High mortgage rates, building costs continue to stifle confidence

Mortgage rates remaining in the 7 percent range along with high construction costs continued to limit builder sentiment this month, according to the National Association of Home Builders/Wells Fargo Housing Market Index. 

Mortgage rates fell for the third straight week for the week of June 20, according to Freddie Mac, amid signs of falling inflation and expectations of a future Fed rate cut. A 30-year fixed rate mortgage was listed at 6.87 percent, while the 15-year fixed rate was 6.13 percent. “These lower mortgage rates coupled with the gradually improving building supply bodes well for the housing market,” according to Freddie Mac.

All three components of the Housing Market Index fell to below 50, indicating that more builders see conditions as poor than good. The index charting current sales conditions fell three points to 48, while the component tracking sales expectations in the next six months fell four points to 47. The gauge tracking traffic of prospective buyers fell two points to 28. Builder confidence in the single-family home market was 43 this month, down two points from May and its lowest reading in seven months.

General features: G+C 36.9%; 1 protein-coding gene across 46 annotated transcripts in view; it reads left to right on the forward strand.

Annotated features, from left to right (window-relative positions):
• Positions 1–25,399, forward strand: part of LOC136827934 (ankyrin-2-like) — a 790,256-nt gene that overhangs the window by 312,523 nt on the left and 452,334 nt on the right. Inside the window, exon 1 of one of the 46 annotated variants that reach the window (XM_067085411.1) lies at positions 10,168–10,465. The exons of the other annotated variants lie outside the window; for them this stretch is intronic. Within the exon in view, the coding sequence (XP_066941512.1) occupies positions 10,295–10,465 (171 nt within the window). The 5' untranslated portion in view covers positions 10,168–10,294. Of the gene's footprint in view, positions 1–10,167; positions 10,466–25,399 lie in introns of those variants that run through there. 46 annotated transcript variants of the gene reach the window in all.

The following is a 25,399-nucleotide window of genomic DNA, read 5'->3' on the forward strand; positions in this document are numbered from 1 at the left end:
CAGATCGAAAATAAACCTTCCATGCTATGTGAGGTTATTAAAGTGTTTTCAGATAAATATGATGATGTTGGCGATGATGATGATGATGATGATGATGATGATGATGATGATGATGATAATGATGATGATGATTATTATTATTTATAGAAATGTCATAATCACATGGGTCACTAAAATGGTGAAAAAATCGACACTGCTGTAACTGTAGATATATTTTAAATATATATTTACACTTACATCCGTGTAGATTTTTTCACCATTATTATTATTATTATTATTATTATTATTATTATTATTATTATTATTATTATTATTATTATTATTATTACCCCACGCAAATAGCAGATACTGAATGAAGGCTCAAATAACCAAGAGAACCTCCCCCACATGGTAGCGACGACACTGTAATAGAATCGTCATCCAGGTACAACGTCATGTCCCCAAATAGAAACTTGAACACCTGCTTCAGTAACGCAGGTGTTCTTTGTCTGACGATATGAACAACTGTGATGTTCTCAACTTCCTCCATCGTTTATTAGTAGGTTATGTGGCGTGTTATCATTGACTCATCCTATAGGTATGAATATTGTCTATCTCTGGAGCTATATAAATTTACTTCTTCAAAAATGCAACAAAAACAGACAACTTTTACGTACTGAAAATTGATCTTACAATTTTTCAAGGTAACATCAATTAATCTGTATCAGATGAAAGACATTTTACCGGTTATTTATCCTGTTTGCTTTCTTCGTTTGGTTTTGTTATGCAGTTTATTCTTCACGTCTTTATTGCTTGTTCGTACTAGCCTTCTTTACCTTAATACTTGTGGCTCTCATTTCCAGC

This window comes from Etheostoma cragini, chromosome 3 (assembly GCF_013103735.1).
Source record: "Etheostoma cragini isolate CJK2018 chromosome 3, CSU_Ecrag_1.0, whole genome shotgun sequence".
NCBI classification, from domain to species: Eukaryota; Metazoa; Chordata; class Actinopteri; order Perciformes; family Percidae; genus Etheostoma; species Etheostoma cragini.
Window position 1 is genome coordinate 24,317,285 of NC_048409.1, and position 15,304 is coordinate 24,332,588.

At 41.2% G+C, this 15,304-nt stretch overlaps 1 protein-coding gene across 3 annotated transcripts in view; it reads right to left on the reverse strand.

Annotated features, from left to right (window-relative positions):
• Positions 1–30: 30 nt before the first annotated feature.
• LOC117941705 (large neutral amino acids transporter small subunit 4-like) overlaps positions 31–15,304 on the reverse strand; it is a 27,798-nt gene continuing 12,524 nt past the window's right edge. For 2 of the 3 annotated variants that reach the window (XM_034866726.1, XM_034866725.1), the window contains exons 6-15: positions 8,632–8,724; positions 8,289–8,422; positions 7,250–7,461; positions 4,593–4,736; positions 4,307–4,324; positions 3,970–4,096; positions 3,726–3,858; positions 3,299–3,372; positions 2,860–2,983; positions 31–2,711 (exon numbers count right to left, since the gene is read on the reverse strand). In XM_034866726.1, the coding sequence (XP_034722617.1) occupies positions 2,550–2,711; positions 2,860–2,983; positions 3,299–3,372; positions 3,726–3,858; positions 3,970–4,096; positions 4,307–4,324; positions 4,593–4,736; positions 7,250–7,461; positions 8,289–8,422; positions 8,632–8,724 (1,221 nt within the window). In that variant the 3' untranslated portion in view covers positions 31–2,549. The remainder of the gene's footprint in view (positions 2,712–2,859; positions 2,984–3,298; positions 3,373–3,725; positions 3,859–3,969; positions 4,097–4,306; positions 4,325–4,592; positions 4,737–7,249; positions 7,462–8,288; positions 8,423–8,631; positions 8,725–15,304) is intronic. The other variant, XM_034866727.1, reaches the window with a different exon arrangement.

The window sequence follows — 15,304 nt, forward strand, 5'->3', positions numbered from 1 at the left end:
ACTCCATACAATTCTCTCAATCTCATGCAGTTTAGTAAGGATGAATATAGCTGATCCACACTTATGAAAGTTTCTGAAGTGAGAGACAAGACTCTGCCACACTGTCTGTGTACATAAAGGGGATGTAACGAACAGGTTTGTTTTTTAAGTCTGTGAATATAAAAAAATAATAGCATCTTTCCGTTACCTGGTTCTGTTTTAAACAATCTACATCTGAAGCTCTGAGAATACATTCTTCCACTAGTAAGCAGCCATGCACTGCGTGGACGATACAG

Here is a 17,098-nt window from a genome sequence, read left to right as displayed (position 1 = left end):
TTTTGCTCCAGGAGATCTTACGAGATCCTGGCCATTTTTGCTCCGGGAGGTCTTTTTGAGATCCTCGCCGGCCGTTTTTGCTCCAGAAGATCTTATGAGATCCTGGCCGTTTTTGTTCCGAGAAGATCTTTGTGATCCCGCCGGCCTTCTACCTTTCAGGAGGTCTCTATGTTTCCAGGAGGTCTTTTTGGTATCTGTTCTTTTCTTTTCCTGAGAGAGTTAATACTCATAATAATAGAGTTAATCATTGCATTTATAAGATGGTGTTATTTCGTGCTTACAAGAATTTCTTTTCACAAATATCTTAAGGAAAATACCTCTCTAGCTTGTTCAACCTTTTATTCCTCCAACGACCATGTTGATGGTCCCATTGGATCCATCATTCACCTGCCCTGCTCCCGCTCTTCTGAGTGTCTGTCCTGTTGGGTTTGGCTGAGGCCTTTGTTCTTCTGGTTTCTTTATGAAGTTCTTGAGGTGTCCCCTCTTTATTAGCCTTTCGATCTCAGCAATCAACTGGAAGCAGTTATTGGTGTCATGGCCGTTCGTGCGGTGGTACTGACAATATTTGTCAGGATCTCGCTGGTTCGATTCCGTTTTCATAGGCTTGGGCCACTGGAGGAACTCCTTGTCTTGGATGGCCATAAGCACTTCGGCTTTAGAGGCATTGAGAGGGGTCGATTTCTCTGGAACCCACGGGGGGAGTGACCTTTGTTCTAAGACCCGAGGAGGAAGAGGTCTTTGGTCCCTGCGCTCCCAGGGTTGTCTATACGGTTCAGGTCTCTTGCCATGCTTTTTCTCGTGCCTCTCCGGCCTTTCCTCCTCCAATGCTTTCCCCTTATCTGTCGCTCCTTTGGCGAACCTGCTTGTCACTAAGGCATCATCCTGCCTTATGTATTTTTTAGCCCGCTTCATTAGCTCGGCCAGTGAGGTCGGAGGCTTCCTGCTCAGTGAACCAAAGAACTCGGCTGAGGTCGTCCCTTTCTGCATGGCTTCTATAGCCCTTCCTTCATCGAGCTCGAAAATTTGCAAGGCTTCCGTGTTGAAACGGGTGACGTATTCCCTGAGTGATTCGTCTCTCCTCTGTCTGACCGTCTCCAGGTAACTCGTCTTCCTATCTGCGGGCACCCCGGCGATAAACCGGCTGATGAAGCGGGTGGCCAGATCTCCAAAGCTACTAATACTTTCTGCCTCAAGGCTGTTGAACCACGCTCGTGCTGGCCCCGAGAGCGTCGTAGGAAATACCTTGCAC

“Persistently high mortgage rates are keeping many prospective buyers on the sidelines,” said NAHB Chair Carl Harris. “Home builders are also dealing with higher rates for construction and development loans, chronic labor shortages and a dearth of buildable lots.”

NAHB Chief Economist Robert Dietz noted shelter inflation, which increased this month at a 5.4 percent annual clip, is making it harder for the Federal Reserve to reduce inflation to its target 2 percent. “The best way to bring down shelter inflation and push the overall inflation rate down to the 2 percent range is to increase the nation’s housing supply,” Dietz noted. “A more favorable interest rate environment for construction and development loans would help to achieve this aim.” 

According to the Census Bureau, there were 1.386 million private housing units authorized by building permits last month, down 3.8 percent from 1.440 million and 9.5 percent under the May 2023 rate of 1.532 million. There were 1.514 million privately-owned housing completions last month, down 8.4 percent from 1.652 million in May. 

Other report findings included:  

  • There were 1.027 million single-family housing completions, down 8.5 percent below 1.122 million in April.  
  • There were 949,000 single-family authorizations in May, according to the Census Bureau, 3 percent under the 977,000 authorized in April.
  • There were 1.277 million privately-owned housing starts last month, 5.5 percent under 1.352 million in April and 19.3 percent below 1.583 million in May 2023.